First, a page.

HengNCambodia15s from Heng Nhoung on Vimeo.

15 Seconds:
1: Being a “patient” in a neuro video that we’ve given to medical students in Cambodia
2: Demonstrating neurological exam to about 50 medical residents in Cambodia over the course of 8 days of 4 hour lectures.
3. Typical heavy rain
4. A broken EEG machine
5. Stuck in traffic for 3 hours (before it got flooded)
6. Testing reflexes to physicians at pediatric mental clinic
7. Driving down the mountain Thansur Bokor Highland Resort
8. Haggling for fresh crabs in Kampot
9. Chilling in Kien Swai eating fresh fruits where I was almost married
10. Talented performers in Phare Circus in Battambang
11. Teaching neuroanatomy to physical therapists in Catholic charity clinic in Battambang
12. Meeting the Bishop based in Cambodia
13. Being treated medication by grandniece
14. A banana tree in my cousin’s garden
15. Chasing my grandnephew (not sure if his nanny knows what her shirt means)

Why I Was There

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One of my professors had been going to Cambodia for the last few years since her father lived there for his work. She decided that she wanted to do something health related seeing how there were 3 neurologists in the country as of 2012. I was blessed to have been able to go on this trip to help with logistics, interpretation, and technology usage. I was also blessed to have been able to stay with family for most of the trip and catch up with my cousins and their kids…and their grandkids.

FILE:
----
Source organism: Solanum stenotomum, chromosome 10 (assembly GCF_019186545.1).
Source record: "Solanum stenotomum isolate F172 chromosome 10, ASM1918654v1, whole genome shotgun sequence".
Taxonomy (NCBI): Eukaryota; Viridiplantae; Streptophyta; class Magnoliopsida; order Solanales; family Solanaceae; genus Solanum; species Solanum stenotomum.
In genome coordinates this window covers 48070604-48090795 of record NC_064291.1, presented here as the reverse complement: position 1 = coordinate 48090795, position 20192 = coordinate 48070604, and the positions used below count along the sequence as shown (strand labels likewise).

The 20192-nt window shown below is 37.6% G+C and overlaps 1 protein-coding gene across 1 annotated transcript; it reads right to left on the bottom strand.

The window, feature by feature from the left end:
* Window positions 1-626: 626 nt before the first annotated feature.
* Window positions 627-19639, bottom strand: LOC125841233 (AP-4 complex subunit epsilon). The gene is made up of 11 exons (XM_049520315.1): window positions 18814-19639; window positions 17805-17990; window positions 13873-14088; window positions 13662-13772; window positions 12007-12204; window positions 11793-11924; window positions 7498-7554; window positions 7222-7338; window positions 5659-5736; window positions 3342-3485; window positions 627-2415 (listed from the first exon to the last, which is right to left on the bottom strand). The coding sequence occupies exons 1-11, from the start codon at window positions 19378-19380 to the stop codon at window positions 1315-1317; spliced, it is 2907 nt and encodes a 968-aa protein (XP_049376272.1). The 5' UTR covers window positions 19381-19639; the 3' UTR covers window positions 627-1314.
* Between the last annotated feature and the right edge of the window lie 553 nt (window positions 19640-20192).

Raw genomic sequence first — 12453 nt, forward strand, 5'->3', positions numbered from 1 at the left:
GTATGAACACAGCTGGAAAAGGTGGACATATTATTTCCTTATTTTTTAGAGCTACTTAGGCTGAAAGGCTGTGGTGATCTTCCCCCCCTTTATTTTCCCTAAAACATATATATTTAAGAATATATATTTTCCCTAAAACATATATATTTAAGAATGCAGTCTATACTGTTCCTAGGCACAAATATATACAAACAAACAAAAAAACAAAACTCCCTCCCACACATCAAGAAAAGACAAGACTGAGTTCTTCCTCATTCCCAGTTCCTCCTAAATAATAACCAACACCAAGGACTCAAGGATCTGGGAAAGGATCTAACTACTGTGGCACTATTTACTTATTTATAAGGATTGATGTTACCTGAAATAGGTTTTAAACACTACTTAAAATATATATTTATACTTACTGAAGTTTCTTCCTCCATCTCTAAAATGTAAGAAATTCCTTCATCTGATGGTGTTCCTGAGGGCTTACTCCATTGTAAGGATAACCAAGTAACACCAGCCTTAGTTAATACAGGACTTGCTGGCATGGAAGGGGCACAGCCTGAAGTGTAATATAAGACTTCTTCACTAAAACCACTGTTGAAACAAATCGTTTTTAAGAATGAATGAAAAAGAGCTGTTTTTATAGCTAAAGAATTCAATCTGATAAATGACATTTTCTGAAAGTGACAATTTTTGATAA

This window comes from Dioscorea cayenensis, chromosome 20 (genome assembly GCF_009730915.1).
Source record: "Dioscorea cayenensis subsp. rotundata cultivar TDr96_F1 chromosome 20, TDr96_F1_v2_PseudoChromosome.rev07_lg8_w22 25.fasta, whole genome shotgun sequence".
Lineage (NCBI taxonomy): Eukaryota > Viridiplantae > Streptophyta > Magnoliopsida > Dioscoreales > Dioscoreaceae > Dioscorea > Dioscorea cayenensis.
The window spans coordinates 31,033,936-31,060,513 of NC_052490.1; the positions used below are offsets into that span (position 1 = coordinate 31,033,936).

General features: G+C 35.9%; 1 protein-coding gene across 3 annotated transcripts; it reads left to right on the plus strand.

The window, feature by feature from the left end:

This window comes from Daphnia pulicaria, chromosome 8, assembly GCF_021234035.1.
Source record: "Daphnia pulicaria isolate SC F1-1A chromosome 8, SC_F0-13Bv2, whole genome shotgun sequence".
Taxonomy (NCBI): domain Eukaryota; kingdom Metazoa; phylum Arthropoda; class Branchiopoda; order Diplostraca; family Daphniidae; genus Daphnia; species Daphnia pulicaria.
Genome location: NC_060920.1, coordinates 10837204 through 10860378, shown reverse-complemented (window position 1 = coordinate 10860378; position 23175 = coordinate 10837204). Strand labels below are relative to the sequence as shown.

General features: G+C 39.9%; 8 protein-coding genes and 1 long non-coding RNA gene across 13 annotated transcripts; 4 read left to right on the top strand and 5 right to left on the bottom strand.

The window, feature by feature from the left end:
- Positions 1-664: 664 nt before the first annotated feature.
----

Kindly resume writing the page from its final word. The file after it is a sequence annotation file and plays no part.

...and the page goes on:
What I Learned

UHS Residents Final Group Picture

There is enormous potential for the country to improve its health care. Currently, many people go to Singapore or Thailand for specialty care and hopefully as medical training and technology access improves in Cambodia, there won’t be a need to spend thousands of dollars to travel. There is a growing middle class which is good for the country, but that also means more cars and more congestion. Hopefully, something could be done to curb the import of second hand cars, and also improve public transportation. And finally, as I’m still processing this trip for myself, I have to consider what my role will be in the future. I am in a very privileged position having the opportunity to complete my education in the United States, with access to great health care and an abundance of medical tech. I need to realize that many Cambodians will not have the same access to technology, training, and mediations. And for me to really meet people where they’re at, I want to help produce practical solutions with the resources they have.

What Drives Me

The possibility of a healthier world, where people of all economic backgrounds can get humane and effective healthcare. That every person has the opportunity to recover and heal from illness to be who they were made to be. To clean up after the wars that have ended too many innocent lives. To simply pay it forward to the doctors that saved my parents life at the Thai Refugee Camps outside Cambodia.

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